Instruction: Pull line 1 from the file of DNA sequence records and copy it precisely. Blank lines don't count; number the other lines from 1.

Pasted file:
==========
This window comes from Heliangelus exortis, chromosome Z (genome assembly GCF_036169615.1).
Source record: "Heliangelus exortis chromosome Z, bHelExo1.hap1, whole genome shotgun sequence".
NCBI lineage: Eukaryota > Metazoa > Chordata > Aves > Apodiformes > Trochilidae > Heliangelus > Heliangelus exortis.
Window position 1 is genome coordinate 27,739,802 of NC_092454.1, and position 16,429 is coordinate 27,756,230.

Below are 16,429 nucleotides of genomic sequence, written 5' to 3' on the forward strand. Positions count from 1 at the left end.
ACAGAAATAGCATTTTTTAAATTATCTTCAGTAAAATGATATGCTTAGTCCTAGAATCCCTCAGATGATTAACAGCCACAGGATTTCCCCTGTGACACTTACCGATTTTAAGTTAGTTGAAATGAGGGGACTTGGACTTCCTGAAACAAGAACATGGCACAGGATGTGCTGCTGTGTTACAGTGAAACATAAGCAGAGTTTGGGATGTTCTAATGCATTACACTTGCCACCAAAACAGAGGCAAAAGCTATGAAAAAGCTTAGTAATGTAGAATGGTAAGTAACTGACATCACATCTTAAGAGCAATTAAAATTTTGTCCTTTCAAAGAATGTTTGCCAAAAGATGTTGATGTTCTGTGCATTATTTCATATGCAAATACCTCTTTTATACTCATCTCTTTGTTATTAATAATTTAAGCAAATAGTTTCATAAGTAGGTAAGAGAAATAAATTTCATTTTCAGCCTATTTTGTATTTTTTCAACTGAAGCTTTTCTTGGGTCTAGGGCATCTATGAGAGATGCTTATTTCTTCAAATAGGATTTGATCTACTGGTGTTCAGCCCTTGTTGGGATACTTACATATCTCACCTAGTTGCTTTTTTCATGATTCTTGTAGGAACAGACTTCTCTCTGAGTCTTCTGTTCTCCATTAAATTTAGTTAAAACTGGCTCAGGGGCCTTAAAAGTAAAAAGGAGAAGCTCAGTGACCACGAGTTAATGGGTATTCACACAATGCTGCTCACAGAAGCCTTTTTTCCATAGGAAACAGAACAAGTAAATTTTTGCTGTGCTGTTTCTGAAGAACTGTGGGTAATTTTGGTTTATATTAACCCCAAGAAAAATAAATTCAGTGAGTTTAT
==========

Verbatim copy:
This window comes from Heliangelus exortis, chromosome Z (genome assembly GCF_036169615.1).